Restitution and compensation in the recovery of function in the lower extremities of stroke survivors : design of evaluation and training methods

Research output: ThesisPhD Thesis - Research UT, graduation UT

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Since restoration of motor function in walking and stance is an important aspect in the rehabilitation of stroke patients, insight in the responsible recovery mechanisms is of great importance. Generally, two recovery mechanisms are distinguished: restitution and compensation. In restitution, the increase in motor function is attributed to a return of original movements and or function of the paretic leg, whereas in compensation the increase in motor function is ascribed to the emergence of new movement strategies or to secondary adaptations in the non paretic leg to compensate for the decreased motor abilities in the paretic leg. To assess the contribution of the different mechanisms in the recovery of motor function, we need to develop appropriate methods to quantify restitution and compensation in time. Besides, the contributions of the separate recovery mechanisms can also be derived from the effectiveness of therapeutic interventions that focus specifically on using original movement patterns (restitution) or alternative movement strategies (compensation). Robotic rehabilitation devices can well be used in emphasizing the use of certain movement strategies during training, as they can support the movements of the subject during practicing. However, practicing compensatory strategies in the device is only possible if the mechanical design of the device allows for it and if the control of the device provides the flexibility to the subjects in choosing their movement strategy. The latter requires the implementation of “assist-as-needed” algorithms that only provide assistance to the subject when it is needed to successfully fulfill the task.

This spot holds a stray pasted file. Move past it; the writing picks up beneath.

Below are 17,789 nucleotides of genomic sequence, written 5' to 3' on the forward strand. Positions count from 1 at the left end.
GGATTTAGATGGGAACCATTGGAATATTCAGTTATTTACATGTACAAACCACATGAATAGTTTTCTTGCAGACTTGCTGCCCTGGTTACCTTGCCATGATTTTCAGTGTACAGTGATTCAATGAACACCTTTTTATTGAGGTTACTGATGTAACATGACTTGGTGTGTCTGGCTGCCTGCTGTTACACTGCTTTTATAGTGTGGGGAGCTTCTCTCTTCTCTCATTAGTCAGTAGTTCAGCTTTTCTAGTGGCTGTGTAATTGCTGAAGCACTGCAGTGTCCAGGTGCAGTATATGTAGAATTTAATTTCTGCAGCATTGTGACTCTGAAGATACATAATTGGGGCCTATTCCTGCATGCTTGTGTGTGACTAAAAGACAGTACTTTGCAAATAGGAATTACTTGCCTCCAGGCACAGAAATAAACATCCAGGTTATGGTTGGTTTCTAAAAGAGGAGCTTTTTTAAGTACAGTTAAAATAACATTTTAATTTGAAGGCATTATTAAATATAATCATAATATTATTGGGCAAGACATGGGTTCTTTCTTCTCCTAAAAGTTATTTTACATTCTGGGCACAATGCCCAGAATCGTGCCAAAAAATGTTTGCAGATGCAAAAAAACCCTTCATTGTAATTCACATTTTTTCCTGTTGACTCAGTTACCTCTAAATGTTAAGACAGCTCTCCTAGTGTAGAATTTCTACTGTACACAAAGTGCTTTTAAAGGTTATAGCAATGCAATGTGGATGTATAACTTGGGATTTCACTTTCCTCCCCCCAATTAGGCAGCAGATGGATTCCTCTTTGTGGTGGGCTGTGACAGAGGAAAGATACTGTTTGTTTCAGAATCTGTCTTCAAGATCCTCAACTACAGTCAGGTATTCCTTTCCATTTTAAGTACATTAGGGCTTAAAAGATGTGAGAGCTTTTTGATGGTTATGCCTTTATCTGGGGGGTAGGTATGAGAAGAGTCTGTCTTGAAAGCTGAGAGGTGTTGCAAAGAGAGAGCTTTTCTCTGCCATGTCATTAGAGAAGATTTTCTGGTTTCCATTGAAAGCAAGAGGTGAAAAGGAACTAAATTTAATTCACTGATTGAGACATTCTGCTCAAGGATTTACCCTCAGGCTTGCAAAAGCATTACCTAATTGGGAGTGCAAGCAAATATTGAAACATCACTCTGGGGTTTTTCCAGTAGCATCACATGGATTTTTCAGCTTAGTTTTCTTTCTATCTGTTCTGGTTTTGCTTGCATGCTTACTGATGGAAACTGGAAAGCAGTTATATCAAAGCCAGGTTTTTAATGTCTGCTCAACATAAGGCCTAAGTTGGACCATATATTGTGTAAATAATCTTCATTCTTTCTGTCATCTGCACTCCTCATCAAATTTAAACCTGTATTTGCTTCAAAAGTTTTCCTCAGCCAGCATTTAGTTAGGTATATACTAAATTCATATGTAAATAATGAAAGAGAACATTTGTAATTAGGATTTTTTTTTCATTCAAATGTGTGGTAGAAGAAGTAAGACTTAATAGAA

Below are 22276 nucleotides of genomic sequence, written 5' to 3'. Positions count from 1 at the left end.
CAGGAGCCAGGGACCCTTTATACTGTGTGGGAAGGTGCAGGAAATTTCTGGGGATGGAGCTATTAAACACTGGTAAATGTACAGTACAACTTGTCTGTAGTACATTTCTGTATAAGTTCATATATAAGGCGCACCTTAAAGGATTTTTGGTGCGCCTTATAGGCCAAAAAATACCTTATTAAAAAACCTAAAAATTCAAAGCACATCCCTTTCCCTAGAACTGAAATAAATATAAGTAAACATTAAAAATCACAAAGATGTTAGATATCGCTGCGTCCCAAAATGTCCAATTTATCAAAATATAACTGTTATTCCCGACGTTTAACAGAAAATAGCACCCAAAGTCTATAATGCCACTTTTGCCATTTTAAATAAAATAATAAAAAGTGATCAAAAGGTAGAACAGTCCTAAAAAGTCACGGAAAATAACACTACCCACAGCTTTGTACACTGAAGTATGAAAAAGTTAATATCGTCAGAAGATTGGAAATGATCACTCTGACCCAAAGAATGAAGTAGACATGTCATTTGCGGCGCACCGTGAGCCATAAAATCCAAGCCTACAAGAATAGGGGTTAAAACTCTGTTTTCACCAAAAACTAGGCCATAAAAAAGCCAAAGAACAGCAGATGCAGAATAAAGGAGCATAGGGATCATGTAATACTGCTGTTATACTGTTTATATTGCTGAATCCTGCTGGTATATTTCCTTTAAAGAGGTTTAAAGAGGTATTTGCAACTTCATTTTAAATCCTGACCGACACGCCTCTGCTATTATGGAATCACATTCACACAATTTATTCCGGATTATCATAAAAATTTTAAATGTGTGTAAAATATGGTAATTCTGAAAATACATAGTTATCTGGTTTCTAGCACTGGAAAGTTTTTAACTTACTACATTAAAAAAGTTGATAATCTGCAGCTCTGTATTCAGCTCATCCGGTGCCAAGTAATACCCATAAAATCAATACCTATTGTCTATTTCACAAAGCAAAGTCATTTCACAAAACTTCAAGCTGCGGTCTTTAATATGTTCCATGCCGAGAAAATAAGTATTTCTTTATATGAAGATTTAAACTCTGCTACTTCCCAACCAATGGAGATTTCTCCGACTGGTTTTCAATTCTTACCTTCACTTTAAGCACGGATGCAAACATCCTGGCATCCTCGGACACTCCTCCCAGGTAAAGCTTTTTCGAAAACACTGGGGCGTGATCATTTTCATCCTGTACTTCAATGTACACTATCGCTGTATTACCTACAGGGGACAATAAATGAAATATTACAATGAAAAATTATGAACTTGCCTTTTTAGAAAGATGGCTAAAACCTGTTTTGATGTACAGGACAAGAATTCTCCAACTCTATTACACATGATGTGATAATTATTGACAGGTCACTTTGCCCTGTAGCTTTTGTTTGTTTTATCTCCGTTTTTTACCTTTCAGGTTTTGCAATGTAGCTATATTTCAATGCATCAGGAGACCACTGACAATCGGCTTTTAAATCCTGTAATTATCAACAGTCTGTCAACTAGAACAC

Original languageUndefined
  • van der Helm, F.C.T., Supervisor
  • van der Kooij, Herman , Supervisor
Award date20 Mar 2008
Place of PublicationEnschede
Print ISBNs9789036526401
Publication statusPublished - 20 Mar 2008


  • IR-58770

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